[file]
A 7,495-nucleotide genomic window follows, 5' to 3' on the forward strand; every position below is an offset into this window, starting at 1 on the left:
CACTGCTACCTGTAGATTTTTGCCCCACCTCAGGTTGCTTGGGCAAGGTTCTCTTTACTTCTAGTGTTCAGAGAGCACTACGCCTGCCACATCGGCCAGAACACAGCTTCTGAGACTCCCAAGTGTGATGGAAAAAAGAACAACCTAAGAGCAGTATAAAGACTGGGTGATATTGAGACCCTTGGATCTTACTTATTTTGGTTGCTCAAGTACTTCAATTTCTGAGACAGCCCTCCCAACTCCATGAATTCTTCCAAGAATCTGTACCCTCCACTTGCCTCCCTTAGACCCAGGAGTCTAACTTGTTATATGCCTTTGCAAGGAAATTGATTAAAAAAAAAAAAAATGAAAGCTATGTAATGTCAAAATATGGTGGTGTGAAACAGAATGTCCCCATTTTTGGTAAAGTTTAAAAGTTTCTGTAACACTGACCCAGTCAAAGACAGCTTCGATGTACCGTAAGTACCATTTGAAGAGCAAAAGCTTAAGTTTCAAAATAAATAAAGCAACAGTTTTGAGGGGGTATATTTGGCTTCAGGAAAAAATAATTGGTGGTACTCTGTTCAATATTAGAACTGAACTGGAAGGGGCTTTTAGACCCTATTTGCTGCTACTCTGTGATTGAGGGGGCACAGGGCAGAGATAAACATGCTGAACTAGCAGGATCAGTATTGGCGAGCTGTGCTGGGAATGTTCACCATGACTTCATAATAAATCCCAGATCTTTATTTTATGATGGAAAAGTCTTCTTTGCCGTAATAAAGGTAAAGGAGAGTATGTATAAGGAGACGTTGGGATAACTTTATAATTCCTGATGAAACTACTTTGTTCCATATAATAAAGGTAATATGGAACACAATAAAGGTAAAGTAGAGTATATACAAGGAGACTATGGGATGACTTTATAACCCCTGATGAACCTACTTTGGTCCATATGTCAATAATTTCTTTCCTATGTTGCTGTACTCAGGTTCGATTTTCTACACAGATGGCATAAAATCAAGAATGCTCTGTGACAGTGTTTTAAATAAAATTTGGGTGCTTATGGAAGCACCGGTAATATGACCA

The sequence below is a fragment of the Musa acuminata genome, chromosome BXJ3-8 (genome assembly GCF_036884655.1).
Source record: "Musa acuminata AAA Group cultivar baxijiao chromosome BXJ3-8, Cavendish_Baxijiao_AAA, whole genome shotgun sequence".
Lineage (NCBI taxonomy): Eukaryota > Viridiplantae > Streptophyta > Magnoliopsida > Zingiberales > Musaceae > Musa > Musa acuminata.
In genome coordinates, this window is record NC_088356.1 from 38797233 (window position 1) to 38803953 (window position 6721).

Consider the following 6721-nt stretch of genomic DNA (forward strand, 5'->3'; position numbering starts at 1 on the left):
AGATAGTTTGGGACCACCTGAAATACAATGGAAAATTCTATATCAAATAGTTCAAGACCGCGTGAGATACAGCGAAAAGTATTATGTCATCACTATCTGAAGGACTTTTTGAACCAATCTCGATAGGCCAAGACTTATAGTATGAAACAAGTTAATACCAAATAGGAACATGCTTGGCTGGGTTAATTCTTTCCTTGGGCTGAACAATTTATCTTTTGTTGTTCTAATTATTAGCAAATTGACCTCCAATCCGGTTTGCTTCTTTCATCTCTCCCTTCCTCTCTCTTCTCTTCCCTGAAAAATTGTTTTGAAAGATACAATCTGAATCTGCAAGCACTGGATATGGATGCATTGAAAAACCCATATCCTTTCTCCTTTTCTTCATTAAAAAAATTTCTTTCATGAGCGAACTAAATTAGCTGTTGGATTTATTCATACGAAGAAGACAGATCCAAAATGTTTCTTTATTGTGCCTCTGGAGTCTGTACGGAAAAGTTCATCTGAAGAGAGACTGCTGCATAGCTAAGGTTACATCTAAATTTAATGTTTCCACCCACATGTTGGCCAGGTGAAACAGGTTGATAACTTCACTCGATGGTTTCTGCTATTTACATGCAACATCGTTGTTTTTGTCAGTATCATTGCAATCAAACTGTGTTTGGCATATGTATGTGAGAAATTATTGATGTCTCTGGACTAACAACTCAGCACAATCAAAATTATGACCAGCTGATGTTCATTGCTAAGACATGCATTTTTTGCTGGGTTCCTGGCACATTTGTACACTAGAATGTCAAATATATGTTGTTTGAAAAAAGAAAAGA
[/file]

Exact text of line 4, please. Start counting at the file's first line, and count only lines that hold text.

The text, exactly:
Source record: "Musa acuminata AAA Group cultivar baxijiao chromosome BXJ3-8, Cavendish_Baxijiao_AAA, whole genome shotgun sequence".